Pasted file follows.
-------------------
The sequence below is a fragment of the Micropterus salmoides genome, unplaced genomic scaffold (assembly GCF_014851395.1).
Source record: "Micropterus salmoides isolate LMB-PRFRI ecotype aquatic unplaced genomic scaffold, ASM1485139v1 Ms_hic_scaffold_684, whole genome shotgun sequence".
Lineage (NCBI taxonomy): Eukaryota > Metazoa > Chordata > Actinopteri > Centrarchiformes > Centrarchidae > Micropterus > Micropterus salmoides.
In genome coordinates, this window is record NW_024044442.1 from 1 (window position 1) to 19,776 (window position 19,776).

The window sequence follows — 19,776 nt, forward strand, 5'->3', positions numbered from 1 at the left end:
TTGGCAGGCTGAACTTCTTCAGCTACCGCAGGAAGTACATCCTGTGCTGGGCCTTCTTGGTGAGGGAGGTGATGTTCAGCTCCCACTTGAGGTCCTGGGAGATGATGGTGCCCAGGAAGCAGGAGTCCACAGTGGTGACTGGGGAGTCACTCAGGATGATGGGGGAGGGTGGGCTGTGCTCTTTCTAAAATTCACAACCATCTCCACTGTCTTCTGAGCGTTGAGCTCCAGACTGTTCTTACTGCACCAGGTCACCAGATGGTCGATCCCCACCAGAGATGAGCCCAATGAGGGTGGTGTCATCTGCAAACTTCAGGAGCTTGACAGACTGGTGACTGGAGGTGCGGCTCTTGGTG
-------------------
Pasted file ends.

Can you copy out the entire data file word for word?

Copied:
The sequence below is a fragment of the Micropterus salmoides genome, unplaced genomic scaffold (assembly GCF_014851395.1).
Source record: "Micropterus salmoides isolate LMB-PRFRI ecotype aquatic unplaced genomic scaffold, ASM1485139v1 Ms_hic_scaffold_684, whole genome shotgun sequence".
Lineage (NCBI taxonomy): Eukaryota > Metazoa > Chordata > Actinopteri > Centrarchiformes > Centrarchidae > Micropterus > Micropterus salmoides.
In genome coordinates, this window is record NW_024044442.1 from 1 (window position 1) to 19,776 (window position 19,776).

The window sequence follows — 19,776 nt, forward strand, 5'->3', positions numbered from 1 at the left end:
TTGGCAGGCTGAACTTCTTCAGCTACCGCAGGAAGTACATCCTGTGCTGGGCCTTCTTGGTGAGGGAGGTGATGTTCAGCTCCCACTTGAGGTCCTGGGAGATGATGGTGCCCAGGAAGCAGGAGTCCACAGTGGTGACTGGGGAGTCACTCAGGATGATGGGGGAGGGTGGGCTGTGCTCTTTCTAAAATTCACAACCATCTCCACTGTCTTCTGAGCGTTGAGCTCCAGACTGTTCTTACTGCACCAGGTCACCAGATGGTCGATCCCCACCAGAGATGAGCCCAATGAGGGTGGTGTCATCTGCAAACTTCAGGAGCTTGACAGACTGGTGACTGGAGGTGCGGCTCTTGGTG